Malena canta el tango con voz de sombra, Malena sings the tango with a shadowy voice,
Malena tiene pena de bandoneón. Malena feels the pain of the bandoneón.

Section B

Tu canción Your song
tiene el frío del último encuentro. has the chill of a last meeting…
Tu canción your song
se hace amarga en la sal del recuerdo. becomes bitter in the salt of memories…
Yo no sé I don’t know
si tu voz es la flor de una pena, if your voice is the bloom of a wound,
sólo sé que al rumor de tus tangos, I just know that the sound of your tangos,
Malena, Malena,
te siento más buena, makes me feel that you are better,
más buena que yo. better than me.

Section A. The first verse is not sung.

Tus ojos son oscuros como el olvido, Your eyes are dark as forgetfulness,
tus labios apretados como el rencor, your lips are pressed together like rage,
tus manos dos palomas que sienten frío, your hand are two doves that feel a chill,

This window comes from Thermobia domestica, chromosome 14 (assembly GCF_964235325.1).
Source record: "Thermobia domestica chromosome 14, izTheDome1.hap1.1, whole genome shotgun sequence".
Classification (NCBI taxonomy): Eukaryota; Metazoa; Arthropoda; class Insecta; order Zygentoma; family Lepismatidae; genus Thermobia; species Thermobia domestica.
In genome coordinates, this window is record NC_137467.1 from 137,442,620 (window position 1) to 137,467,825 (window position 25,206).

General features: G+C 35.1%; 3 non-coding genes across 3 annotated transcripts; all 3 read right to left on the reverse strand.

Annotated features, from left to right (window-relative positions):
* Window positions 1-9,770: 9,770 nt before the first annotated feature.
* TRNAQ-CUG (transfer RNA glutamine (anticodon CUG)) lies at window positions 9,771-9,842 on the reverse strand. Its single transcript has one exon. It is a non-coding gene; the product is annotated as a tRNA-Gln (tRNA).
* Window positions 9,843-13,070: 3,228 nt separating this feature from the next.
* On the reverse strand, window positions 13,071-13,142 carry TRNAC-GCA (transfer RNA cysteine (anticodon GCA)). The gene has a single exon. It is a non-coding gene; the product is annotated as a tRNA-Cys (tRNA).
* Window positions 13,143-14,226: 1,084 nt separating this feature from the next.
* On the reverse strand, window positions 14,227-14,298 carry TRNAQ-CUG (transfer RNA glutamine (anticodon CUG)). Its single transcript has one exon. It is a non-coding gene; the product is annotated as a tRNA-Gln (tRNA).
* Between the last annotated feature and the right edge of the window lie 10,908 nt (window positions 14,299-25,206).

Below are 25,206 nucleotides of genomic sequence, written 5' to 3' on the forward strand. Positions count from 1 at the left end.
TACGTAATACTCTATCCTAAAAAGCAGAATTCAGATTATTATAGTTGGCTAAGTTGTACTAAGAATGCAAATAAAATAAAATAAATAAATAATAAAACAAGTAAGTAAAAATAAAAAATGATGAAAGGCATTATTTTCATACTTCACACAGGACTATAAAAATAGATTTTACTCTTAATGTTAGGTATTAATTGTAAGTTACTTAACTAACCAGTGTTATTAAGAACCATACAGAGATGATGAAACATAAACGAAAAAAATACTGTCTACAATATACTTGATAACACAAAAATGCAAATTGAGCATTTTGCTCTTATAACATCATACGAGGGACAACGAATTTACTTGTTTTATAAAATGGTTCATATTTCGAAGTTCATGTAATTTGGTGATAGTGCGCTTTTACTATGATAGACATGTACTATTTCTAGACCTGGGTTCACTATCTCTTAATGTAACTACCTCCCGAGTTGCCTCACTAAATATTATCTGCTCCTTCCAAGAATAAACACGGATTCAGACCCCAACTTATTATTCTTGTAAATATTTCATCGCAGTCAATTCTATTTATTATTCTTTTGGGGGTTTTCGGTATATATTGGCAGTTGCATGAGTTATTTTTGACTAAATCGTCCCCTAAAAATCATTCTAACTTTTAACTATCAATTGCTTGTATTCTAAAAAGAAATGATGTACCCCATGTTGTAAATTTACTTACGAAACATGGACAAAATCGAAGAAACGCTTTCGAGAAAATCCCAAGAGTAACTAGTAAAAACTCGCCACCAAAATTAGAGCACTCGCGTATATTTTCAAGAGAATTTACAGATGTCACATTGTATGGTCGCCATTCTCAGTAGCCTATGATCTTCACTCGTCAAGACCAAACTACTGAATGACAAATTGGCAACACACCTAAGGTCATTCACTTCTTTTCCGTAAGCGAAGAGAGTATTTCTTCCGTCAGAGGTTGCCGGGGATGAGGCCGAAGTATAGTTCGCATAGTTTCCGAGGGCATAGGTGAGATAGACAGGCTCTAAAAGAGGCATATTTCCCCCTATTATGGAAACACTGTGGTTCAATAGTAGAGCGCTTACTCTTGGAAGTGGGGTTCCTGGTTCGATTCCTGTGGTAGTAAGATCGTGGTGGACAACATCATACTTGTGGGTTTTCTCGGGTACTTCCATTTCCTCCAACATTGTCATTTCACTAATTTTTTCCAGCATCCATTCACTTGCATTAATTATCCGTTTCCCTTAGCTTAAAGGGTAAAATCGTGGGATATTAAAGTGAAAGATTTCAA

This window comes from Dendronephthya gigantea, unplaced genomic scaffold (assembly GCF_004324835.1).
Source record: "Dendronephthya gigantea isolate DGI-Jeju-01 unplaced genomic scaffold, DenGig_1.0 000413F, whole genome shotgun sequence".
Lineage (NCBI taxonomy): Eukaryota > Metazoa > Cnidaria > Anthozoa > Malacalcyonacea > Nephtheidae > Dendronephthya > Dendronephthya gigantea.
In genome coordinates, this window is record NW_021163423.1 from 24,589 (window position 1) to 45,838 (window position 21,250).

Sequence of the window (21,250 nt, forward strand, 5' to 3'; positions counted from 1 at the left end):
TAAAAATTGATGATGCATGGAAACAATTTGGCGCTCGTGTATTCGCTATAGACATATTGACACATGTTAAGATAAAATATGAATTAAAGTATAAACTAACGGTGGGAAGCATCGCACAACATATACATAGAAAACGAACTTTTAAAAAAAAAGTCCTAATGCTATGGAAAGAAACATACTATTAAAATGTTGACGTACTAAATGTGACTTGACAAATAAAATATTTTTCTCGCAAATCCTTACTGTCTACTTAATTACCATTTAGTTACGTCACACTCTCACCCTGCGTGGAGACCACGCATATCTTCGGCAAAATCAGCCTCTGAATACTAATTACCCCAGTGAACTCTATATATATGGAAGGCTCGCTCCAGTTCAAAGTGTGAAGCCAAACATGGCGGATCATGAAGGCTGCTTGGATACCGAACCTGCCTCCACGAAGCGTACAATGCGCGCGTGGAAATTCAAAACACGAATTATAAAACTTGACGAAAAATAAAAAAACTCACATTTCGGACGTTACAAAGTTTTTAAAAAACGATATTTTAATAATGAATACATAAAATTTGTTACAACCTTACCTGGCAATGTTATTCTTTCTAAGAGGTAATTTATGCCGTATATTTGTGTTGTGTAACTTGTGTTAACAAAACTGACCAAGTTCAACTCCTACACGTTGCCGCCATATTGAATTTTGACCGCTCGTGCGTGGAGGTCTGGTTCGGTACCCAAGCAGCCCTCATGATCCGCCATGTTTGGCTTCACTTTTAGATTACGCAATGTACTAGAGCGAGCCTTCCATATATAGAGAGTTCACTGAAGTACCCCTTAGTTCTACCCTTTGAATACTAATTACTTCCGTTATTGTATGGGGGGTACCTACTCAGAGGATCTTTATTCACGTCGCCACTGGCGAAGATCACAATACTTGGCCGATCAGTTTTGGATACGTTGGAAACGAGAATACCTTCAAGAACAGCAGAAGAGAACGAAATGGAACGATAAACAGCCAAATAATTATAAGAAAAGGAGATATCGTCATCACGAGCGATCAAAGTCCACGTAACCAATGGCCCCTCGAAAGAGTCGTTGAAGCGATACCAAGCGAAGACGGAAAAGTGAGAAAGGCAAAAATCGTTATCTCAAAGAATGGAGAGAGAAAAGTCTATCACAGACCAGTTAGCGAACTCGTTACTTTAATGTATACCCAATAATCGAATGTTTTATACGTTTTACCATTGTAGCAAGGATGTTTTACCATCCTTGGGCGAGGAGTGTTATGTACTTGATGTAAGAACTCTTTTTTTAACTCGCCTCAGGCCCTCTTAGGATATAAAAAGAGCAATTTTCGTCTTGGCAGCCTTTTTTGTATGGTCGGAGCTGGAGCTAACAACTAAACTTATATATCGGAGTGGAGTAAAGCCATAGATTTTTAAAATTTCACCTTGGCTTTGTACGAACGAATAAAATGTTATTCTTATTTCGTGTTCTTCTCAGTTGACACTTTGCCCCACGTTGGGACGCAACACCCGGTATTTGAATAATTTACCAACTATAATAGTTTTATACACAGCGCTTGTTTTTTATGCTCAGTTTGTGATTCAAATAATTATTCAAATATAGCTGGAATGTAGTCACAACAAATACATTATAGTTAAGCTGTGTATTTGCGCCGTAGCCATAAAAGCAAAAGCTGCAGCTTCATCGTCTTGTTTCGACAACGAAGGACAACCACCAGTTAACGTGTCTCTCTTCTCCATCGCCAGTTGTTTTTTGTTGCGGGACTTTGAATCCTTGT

tus venas tienen sangre de bandoneón. your veins pump the blood of the bandoneón.
Tus tangos son criaturas abandonadas Your tangos are abandoned creatures
que cruzan sobre el barro del callejón, that pass through the back-alley mud,
cuando todas las puertas están cerradas When all the doors are closed
y ladran los fantasmas de la canción. and the ghosts of song weep.
Malena canta el tango con voz quebrada, Malena sings the tango with a broken voice,
Malena tiene pena de bandoneón. Malena feels the pain of the bandoneón.

Sections are the top level element of music's form. They are the the large building blocks of tango music, typically lasting around thirty seconds or so. Each section is a unique segment of music, having a distinct musical character.

Tango music has two, occasionally three, primary sections, which we may label  “A”, “B”, “C”. Sometimes there is an "Introduction", "Bridge", a short section between two larger ones, or "Coda", a short concluding section.

Usually each section will be played consecutively in order (A then B then C), followed by various other orderings. Typically in tango songs each section is played instrumentally then each is sung, then section A is played instrumentally: A-B-A (vocal)-B (vocal)-A. But there are many exceptions and other possibilities.

Phrases exist within a section.